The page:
Overall, it appears that only a subset of people that suffer from hypertension are “salt-sensitive” and would thus benefit from sodium reduction.
Vitamin D deficiency is a risk factor for hypertension. (54) In prospective studies, vitamin D intake is inversely related to hypertension. (55, 56) In vitamin D-deficient patients, large doses (50,000 IU per week) for eight weeks lowered both systolic and diastolic blood pressure. (57) To increase vitamin D, I recommend that patients go outside daily for about half the time it takes for their skin to turn pink.
In my recent article about vitamin K2, I explained that its main job is to make sure calcium goes where it should, such as bones, and doesn’t end up where it shouldn’t, like blood vessels. Therefore, vitamin K2 is important for preventing vascular stiffness and calcification, which can lead to hypertension and heart disease. (58)
From an analysis of 168 countries, deaths from cardiovascular disease are higher in people who consume less vitamin K2. (59) Peripheral arterial disease is also more common in hypertensive patients with lower vitamin K2 intake. (60)
Vitamin K2 can be difficult for some to obtain through diet, but the richest sources are natto (fermented soy), some cheeses, butter from grass-fed cows, goose liver, and egg yolks.
A Paleo diet itself can lower blood pressure
A Paleo diet itself has beneficial effects on blood pressure and more, probably because it naturally contains many of the beneficial nutrients discussed above in their whole-food forms, complete with complimentary vitamins, minerals, and cofactors.
A few randomized, controlled trials have compared the Paleo diet to other modern “healthy” diets, and blood pressure improvement was one benefit of going Paleo. (66, 67) Small pilot studies have shown blood pressure improvements among other positive health outcomes for patients who adopted a Paleo diet. (68, 69) For some, adhering to a Paleo diet can improve blood pressure without necessarily focusing on particular nutrients.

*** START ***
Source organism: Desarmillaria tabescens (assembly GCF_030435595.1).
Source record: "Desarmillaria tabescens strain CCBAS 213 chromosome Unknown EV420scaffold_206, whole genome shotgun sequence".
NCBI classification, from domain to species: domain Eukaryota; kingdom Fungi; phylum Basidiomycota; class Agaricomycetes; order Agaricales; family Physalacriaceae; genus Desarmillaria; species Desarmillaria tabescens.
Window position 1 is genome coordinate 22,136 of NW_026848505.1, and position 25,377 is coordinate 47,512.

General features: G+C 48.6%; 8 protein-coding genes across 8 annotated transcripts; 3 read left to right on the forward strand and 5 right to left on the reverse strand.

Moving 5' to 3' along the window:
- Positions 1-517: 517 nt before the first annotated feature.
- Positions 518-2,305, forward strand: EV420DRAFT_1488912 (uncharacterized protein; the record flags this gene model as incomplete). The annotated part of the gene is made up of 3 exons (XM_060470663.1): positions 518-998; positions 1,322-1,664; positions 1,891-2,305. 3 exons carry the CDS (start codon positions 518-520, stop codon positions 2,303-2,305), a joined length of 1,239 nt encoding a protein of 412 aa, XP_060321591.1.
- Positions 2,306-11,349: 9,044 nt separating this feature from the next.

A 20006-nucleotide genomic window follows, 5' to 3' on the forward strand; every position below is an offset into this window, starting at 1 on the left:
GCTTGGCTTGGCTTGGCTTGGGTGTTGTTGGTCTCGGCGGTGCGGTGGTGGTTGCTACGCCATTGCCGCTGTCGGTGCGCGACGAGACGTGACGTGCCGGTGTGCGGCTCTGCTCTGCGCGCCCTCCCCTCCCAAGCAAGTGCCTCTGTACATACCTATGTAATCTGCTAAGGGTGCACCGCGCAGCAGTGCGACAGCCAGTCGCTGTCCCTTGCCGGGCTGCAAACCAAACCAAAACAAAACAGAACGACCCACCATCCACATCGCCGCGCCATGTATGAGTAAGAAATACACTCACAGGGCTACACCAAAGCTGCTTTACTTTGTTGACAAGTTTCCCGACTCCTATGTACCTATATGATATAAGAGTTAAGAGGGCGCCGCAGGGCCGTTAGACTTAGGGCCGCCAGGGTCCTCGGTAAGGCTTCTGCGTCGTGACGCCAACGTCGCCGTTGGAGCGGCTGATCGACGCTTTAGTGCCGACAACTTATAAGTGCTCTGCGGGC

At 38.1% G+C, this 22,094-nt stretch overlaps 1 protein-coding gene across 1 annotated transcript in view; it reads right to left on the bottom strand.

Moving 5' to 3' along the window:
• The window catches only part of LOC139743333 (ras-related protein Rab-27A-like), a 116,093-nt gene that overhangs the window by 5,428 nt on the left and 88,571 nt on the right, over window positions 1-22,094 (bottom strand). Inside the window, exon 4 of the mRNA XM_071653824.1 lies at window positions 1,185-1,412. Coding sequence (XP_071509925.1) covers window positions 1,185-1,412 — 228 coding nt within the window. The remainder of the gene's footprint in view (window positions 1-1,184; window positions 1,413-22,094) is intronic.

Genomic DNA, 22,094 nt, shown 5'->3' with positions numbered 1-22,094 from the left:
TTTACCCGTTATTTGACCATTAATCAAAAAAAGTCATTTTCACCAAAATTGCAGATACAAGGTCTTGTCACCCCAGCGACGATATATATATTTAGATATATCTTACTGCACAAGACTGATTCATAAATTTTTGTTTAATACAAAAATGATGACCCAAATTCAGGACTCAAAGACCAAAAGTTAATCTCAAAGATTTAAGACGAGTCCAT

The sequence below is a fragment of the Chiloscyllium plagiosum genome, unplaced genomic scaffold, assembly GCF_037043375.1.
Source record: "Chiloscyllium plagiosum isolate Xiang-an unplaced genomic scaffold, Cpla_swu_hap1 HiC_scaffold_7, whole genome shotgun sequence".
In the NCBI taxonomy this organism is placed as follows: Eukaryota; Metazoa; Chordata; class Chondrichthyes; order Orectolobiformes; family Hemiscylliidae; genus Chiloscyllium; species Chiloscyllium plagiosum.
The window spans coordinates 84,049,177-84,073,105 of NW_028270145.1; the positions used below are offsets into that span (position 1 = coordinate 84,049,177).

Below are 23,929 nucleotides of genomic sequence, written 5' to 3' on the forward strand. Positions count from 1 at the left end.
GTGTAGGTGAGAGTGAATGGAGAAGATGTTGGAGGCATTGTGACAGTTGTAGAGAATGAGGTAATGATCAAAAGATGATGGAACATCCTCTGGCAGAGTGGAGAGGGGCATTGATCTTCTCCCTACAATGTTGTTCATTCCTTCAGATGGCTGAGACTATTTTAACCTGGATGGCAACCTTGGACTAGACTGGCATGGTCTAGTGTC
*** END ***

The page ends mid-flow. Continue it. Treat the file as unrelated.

Supplements to try before prescriptions
Before resorting to prescriptions, the supplements I often try with patients are:
- CoQ10 (100–225 mg/day)
- Garlic (10,000 units allicin/day)
- Vitamin C (250 mg twice daily)
- Potassium (2,000–3,000 mg/day)
- Magnesium (500–1000 mg/day
- Cod liver oil (1g/day)
Some patients may not respond adequately to diet changes or even supplements. Because elevated blood pressure is a huge risk factor for cardiovascular disease and death, these patients may in fact be candidates for traditional blood pressure-lowering drugs.
Although not the focus of this article, lifestyle matters too! Regular exercise, avoiding tobacco products and alcohol, managing stress, acupuncture, and meditation can all improve blood pressure. (70)
Now I’d like to hear from you. What are some other ways to reduce blood pressure naturally? At your practice, have you seen improvements with any of the recommendations above? Let us know in the comments!